We appreciate the comments from Penalver and colleagues about our systematic review of rituximab in ITP(1). Our inclusion criteria for primary reports in this review had to be fairly liberal as most reports were case series or cohort studies, reflecting, perhaps surprisingly, the paucity of methodologically rigorous trials in this field. Nevertheless, we established a priori that care must be taken to avoid redundant publications, since many were published in abstract form only and some were follow-up reports of preliminary studies.

The report by Penlaver and colleagues gave us reason to pause(2). In fact, the authors were kind enough to share their raw data with us for further contemplation. True, their report of 89 patients with ITP treated with rituximab was the largest of any published series, and indeed, patient follow up was complete. However, this report described the results of a questionnaire sent to 43 different centers in Spain. Our principle reservation about the paper was that we could not be sure that the patients contributing to the data had not been reported elsewhere (i.e. their originality). Moreover, survey data is particularly prone to recall and reporting bias, and measures to safeguard against these methodological pitfalls were not described in the paper. As Penalver and colleagues surmised, the inclusion of their report in our systematic review does not change the estimated overall response to rituxumab significantly: 62.0% (instead of 62.5%); but it does tighten somewhat the confidence intervals: 53.0 "“ 71.0% (instead of 52.6 "“ 72.5%).

The principles of any systematic review require careful scrutiny of primary reports so that the results are comprehensible and free of bias. This is especially true of systematic reviews of observational data(3). We were strict about our inclusion criteria even if it was at the expense of a report as large as Penalver's.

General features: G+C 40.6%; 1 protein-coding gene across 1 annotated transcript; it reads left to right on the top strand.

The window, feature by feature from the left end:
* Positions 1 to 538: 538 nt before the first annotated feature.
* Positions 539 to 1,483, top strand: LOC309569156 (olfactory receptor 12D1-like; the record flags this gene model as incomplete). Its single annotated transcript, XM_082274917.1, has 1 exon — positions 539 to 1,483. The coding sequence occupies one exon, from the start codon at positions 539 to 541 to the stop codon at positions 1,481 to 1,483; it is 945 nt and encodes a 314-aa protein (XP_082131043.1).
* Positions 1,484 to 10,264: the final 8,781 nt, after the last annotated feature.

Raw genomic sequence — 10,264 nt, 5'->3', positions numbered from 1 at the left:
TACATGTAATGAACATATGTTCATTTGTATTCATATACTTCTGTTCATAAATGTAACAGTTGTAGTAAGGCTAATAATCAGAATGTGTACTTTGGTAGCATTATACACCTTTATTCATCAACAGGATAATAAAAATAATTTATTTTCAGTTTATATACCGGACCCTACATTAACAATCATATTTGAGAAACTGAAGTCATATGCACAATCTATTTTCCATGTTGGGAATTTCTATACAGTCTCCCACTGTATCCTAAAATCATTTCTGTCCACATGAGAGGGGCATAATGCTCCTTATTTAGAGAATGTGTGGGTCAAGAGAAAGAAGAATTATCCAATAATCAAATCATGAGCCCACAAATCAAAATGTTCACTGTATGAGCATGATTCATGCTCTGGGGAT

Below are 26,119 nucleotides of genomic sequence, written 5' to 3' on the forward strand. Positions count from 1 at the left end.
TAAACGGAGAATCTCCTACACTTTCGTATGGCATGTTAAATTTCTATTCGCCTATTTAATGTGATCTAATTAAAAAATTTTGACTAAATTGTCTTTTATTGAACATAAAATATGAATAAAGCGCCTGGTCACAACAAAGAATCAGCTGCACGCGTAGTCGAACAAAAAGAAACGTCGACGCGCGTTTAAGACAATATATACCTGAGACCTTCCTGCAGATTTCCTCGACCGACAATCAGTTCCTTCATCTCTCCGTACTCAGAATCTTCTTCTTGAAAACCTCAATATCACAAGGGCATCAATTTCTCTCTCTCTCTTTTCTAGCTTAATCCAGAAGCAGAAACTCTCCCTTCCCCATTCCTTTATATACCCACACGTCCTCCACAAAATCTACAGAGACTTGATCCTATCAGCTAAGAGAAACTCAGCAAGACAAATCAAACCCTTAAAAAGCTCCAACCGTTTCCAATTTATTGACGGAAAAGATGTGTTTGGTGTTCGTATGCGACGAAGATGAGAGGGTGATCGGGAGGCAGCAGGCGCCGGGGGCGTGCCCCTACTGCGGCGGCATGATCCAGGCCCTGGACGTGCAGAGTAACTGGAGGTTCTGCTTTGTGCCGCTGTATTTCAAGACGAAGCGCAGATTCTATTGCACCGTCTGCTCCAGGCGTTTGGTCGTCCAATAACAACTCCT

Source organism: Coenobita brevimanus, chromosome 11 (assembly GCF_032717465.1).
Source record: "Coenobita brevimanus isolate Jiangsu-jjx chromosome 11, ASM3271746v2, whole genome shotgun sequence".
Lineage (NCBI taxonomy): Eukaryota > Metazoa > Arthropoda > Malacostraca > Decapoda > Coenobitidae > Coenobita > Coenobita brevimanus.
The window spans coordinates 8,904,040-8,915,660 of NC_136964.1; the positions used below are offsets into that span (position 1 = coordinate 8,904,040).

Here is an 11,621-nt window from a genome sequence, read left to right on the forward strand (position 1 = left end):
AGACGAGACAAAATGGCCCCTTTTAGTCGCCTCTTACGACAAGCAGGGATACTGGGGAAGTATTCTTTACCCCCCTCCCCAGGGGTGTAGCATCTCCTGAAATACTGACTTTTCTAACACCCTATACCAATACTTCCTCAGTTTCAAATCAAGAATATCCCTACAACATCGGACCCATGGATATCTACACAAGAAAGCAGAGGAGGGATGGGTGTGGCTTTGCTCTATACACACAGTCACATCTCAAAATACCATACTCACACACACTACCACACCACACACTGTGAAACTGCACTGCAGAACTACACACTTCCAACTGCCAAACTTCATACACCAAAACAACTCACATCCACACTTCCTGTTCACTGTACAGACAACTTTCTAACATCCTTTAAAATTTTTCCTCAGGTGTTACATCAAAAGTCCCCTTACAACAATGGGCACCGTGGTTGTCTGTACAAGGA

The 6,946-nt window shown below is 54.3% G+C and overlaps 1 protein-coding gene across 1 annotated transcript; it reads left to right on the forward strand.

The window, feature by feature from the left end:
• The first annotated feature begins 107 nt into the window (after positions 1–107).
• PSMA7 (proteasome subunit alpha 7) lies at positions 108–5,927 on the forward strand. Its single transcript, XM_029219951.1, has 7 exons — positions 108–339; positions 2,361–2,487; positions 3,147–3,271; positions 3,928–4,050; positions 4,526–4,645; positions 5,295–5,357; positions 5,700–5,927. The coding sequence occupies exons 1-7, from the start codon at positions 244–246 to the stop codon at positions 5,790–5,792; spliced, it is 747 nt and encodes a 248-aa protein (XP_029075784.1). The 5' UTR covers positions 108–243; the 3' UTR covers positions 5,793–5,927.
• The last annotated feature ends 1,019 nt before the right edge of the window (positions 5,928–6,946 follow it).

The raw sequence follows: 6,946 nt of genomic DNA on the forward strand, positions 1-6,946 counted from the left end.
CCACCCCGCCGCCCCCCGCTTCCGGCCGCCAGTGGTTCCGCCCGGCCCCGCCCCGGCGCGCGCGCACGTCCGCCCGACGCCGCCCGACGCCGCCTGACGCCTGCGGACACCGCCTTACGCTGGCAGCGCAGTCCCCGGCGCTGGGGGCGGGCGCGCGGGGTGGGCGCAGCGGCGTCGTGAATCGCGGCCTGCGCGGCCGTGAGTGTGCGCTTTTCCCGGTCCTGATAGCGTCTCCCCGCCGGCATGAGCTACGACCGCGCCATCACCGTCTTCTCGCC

We agree that rituximab is a promising therapy for patients with ITP and its use is becoming widespread in countries where the drug is unregulated. However, without properly controlled trials, we are putting patients' safety at risk for a benefit that is as of yet undetermined.


(1) Arnold DM, Dentali F, Crowther MA, Meyer RM, Cook RJ, Sigouin C et al. Systematic review: efficacy and safety of rituximab for adults with idiopathic thrombocytopenic purpura. Ann Intern Med 2007; 146(1):25-33.

(2) Penalver FJ, Jimenez-Yuste V, Almagro M, Alvarez-Larran A, Rodriguez L, Casado M et al. Rituximab in the management of chronic immune thrombocytopenic purpura: an effective and safe therapeutic alternative in refractory patients. Ann Hematol 2006; 85(6):400-406.

(3) Stroup DF, Berlin JA, Morton SC, Olkin I, Williamson GD, Rennie D et al. Meta-analysis of observational studies in epidemiology: a proposal for reporting. Meta-analysis Of Observational Studies in Epidemiology (MOOSE) group. JAMA 2000; 283(15):2008-2012.

Conflict of Interest:

D.M. Arnold has received a grant from Hoffman-LaRoche limited for the conduct of a clinical trial of rituximab in ITP.